The Protester and Other Faceless Time’s Persons of the Year
Time named “The Protester” as the “Person of the Year” for 2011. Over the years, Time had several famous faceless avatars selected for the prestigious title of Person of the Year.
Person of the Year 2011 – The Protester
It is, without any doubt, a statement of the obvious fact. During entire year, protests around the world were at the spotlight and crowded the news channels. It all started with the 26-year-old Tunisian street vendor pouring paint thinner over his head and lighting a match. It still hasn’t ended.
With the “occupy” protesters still demanding change and Islamist winning in the elections in Egypt, only one thing is sure – the story of The Protester is not finished.
Person of the Year 2006 – You
The recession of 2008 was nowhere in sight and it looked as if the credit lines could be extended forever.
Internet changed the way we communicate and collaborate allowing great joint accomplishments like Wikipedia to become a reality. Everybody could open a Blogger account and become instant journalist. It was all about you, your freedom of expression and unbelievable audience every single one of us could reach simply by creating a Facebook profile or a Second Life avatar.
In other words, YOU were important!
Person of the Year 2003 – The American Soldier
War in Iraq was won. Or was it? American soldiers are now withdrawing from Iraq but 1.4 million men and women are still serving their nation in 146 countries worldwide. They know the true costs of war and the price of peace. The American Soldier lives with, and dies for its country's decisions. They really embody the spirit portrayed by Rudyard Kipling:
“When first under fire an' you're wishful to duck,
Don't look nor take 'eed at the man that is struck,
Be thankful you're livin', and trust to your luck
And march to your front like a soldier.”
Person of the Year 1982 – The Computer
Only 30 years ago, Time was clear that the computer is the way of the future. If there weren’t any personal computers, you would not be reading this now. The Computer revolutionized the way we work and the way we work. Without computers, world as we know it could not exist. You might easily say that, today, everything is a computer.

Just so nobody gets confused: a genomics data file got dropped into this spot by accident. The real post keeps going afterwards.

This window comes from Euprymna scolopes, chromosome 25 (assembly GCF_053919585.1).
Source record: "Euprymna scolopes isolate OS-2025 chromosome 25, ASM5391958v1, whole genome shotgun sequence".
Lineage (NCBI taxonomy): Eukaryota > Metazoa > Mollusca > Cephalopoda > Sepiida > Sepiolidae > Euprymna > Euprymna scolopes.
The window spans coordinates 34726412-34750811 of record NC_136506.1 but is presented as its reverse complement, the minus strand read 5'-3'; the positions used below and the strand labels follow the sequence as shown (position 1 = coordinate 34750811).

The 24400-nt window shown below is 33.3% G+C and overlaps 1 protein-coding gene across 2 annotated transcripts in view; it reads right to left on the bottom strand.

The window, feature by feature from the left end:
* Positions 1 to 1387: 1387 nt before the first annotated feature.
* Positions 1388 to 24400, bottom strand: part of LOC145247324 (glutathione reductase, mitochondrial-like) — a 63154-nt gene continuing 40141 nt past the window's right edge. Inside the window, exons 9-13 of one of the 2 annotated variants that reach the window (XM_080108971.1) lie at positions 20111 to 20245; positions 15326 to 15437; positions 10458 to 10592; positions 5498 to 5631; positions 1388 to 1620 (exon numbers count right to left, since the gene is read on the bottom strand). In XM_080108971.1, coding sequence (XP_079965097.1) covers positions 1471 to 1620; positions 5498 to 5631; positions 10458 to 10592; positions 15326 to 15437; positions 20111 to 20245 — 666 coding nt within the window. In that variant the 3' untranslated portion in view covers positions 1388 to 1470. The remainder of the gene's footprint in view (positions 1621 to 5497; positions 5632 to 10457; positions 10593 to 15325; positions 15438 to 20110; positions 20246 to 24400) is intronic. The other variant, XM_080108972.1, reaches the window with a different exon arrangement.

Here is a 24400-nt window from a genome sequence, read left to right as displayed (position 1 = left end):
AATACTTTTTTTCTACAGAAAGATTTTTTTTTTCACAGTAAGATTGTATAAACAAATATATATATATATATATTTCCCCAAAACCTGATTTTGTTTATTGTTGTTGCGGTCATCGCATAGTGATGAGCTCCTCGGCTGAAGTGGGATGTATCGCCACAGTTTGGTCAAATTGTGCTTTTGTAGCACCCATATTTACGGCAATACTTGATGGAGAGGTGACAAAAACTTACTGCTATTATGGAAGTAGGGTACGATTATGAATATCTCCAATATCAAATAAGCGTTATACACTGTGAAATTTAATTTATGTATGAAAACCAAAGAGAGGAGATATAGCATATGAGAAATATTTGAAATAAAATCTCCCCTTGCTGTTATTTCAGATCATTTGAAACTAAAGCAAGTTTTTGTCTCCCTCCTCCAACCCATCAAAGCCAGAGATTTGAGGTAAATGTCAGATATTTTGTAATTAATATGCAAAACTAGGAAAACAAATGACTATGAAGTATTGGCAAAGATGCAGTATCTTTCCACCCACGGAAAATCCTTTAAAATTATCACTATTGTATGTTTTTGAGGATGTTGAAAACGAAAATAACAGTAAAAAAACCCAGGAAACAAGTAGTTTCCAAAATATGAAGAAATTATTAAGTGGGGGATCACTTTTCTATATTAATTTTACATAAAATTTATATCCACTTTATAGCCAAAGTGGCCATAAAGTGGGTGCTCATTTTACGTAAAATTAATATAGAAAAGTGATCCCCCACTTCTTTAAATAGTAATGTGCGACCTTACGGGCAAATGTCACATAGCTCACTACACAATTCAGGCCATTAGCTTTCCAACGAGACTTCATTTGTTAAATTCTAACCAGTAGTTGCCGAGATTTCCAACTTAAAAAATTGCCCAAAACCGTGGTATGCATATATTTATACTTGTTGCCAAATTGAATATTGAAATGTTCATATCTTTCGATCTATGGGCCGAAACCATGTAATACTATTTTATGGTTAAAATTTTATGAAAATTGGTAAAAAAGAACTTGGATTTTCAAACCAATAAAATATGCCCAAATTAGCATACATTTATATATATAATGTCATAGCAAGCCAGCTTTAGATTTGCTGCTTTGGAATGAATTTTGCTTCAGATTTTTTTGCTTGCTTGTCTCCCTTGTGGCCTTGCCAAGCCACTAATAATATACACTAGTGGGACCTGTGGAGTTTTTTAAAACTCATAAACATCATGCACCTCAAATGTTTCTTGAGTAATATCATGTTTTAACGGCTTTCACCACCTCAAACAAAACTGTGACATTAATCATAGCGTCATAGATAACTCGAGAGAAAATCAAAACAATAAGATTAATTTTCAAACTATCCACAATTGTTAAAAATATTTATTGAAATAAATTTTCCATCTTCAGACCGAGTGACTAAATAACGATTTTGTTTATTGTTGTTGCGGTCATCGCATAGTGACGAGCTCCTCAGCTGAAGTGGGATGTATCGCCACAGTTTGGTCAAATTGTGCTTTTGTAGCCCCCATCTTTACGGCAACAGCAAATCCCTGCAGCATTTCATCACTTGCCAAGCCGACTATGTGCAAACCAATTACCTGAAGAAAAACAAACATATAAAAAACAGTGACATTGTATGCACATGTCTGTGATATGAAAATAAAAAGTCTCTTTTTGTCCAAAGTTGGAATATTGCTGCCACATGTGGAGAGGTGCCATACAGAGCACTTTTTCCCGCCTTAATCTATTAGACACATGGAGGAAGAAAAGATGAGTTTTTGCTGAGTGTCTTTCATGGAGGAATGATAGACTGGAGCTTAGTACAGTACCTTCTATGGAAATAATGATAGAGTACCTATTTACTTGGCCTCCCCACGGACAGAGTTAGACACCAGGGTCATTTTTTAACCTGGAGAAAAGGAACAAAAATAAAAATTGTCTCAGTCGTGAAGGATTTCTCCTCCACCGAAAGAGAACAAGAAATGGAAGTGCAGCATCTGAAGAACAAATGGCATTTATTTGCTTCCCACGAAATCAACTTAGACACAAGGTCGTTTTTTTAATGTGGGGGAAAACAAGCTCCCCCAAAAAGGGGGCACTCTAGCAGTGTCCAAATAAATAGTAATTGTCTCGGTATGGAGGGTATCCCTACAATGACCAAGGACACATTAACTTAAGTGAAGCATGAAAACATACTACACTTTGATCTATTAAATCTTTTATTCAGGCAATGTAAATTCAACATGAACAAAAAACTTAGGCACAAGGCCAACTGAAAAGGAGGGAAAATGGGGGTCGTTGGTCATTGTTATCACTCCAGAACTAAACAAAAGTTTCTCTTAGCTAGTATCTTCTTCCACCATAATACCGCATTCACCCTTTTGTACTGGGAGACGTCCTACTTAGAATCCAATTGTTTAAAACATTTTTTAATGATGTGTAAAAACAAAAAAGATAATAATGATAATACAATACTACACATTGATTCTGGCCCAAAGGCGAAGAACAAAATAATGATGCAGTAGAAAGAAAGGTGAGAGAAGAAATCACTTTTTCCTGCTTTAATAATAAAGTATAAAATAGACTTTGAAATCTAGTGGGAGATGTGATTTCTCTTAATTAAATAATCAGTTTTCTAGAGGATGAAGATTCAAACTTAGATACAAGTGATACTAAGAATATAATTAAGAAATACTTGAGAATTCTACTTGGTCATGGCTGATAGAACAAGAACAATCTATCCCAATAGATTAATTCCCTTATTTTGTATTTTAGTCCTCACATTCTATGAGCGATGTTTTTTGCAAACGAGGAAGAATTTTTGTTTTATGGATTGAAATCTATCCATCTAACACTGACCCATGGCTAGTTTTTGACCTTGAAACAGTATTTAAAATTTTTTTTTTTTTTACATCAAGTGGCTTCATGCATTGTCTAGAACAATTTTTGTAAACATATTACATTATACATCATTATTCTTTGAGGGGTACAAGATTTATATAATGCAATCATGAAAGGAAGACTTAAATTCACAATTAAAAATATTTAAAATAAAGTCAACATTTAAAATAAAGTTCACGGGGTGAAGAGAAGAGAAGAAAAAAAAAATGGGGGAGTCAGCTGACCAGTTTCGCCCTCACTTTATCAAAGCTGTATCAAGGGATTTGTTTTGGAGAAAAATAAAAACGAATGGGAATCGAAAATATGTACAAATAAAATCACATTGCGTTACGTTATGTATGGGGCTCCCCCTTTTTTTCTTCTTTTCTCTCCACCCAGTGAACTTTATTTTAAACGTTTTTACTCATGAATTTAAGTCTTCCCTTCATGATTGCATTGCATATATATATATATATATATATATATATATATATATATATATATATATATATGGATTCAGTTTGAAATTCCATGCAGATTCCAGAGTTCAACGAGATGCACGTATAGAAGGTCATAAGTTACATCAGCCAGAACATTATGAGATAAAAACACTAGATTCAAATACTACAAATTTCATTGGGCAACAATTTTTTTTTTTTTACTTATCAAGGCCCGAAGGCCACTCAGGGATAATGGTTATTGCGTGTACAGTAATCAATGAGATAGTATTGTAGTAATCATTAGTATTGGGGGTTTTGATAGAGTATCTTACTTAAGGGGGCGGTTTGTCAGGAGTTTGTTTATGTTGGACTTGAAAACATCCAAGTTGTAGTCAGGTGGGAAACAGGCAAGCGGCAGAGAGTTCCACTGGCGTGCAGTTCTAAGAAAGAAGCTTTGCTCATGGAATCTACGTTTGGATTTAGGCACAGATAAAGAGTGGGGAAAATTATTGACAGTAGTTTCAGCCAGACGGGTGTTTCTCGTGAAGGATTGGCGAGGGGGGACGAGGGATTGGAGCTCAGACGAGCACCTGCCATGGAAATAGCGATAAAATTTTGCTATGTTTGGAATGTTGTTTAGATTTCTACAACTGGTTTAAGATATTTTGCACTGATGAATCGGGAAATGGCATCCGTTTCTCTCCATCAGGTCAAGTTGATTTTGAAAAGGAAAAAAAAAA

Your phone is a computer. Your car is run by a computer. Heck, even your microwave is a computer and the one probably more powerfully than those in use in 1982.
Person of the Year 1975 – U.S. Women
You are not surprised when the officer writing you a speeding ticket is a woman, but in those days, women were just starting to finally be acknowledged. It is no more surprising today to find women in a position of judges, military officers, business executives than to find them as dedicated mothers and housewives.
According to the 2010 U.S. census, more women attain bachelor’s degree than men.The difference between number of employed women and men is only 6 percent today. Compare this to the fact that this difference was 35 percent in 1975 and you will realize that Time made no mistake in selecting the bravest and strongest as their person of the year for 1975.
Person of the Year 1969 – Middle Class
Yes, in those days, the title “common people” usually assumed people of this class. The group of people who fall socio-economically between the working class and upper class is still called the “Middle Class” but their numbers are dwindling. The American middle class is estimated to be approximately 45 percent of the population while only a decade ago it was more than one half of total population.
However, average American is more resilient than usual and we will probably see this “person of the year” rise up and rule again.
Well, “occupy” protesters are in a way a response of the middle class to its troubles. In a way, this overview of Time’s faceless “Persons of the Year” made a full circle.
I have to say that whatever happens, I will be eagerly awaiting next Times faceless cover.